Jamming more isn’t always a question of time, but maybe even more of motivation. In this blog post we’ll go through some handy tips and tricks to tackle this, so that you can expand your skills and knowledge of your instrument; and become a better version of yourself as a musician.
It doesn’t matter if you’re a beginner or a pro, you can always improve something; anything really, from learning new chords to refining your technique. Everything comes down to practice. So here are three simple tips to improve your motivation so that you can rehearse more.
1 – Start with a goal
So what do you want to improve? Is it learning an instrument so you can play your parents’ favorite song at their anniversary? Or do you want to expand your setlist so you can jam more songs when chilling next to the fireplace? Every journey starts with a plan. So what is yours?
Here is a tip: take it easy on yourself. Keep it simple and less can go wrong. So what does this mean? Well, just pick an unambiguous goal like: I want to add twenty new songs to my setlist in a year; I want to learn how to play barre chords; I want to play in alternative tunings; or even more simple like, I want to learn the chords to “Wonderwall” by Oasis.
2 – Make a plan
Did you write down your musical goal? Good! So now what? You know what they say right? “A goal is just a dream with a deadline.” And to have a deadline means you have a plan and a schedule. Well have you?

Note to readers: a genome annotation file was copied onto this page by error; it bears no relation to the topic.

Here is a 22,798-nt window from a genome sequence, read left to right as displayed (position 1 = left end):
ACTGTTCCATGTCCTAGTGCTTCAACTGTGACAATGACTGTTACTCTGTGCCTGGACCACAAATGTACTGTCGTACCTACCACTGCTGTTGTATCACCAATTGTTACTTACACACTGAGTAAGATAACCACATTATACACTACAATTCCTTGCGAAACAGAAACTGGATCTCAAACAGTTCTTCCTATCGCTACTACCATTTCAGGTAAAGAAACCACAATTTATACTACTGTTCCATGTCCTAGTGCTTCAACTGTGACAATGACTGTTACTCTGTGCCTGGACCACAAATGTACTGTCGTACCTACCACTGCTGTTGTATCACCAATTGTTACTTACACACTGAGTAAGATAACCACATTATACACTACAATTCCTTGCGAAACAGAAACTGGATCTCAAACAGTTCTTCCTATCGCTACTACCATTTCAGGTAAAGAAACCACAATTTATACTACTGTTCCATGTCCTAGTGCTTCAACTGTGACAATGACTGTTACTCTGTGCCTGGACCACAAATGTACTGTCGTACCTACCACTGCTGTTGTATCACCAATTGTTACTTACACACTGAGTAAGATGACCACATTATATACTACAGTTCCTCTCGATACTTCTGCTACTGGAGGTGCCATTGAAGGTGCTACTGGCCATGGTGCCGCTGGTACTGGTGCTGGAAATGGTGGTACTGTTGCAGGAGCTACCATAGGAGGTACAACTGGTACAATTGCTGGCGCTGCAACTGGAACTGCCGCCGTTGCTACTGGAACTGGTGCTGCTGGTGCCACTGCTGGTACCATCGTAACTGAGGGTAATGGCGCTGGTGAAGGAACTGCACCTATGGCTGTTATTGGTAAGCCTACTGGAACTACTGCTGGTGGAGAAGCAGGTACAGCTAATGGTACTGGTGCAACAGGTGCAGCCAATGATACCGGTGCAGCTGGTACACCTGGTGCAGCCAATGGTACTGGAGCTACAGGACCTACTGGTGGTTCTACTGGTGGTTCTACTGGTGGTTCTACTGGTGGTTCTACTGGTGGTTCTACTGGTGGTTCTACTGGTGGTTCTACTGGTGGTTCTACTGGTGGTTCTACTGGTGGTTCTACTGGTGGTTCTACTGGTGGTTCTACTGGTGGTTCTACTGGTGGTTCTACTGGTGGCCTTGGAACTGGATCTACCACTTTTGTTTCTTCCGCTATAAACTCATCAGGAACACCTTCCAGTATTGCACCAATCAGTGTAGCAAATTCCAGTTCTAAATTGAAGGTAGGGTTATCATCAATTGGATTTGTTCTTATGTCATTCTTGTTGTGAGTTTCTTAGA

Let’s say you want to learn those twenty new songs we were talking about, where do you start? By picking the songs you want play, of course. After that, just divide twenty songs by twelve months. That makes 1.66 songs a month. So you have to learn one whole song and start practicing a new one every month. That‘s not that much, right?
2.5 – Backup plan
Again, practice makes perfect, but perfect practice takes courage and consistency. Your brain gets excited when you commit to a new goal, that’s called motivation. But once motivation wears off – and trust me it will – you’ll have to have a backup plan.
The backup plan should be something that is so small to commit to, that even when not motivated you can fulfill it. That something can be playing a minimum of three chords a day, or just the chorus of one song you already know. That’s it. Easy, simple, you just can’t fail.
3 – Stick to the plan
Now, you’re probably asking yourself why you have to do all this stuff since you just want to learn a few songs. Creating routine alters your attitude towards rehearsal. When you have created a routine in which you pick up your guitar every day and play a few chords it reminds you of your goal – learning twenty songs in a year.
Every time you play a song you get better at it, but you also create focus on your instrument which in turn creates momentum. So the benefits of having a goal and a plan combined with a basic routine enhances the probability of you not only reaching your initial goal, but most likely surpassing it.
3.5 – Don’t be afraid to fail
In conclusion, everything comes down to having fun and just doing it – yeah Nike had that figured out a long time ago. As the saying goes: the master has failed more times than the apprentice has tried. And that’s just the way it is.
So what is your musical goal? Plan it out, schedule carefully and commit to one simple daily task you can perform on your instrument. Even if it’s playing one chord, it will benefit your routine. Have fun, don’t stress and happy jamming!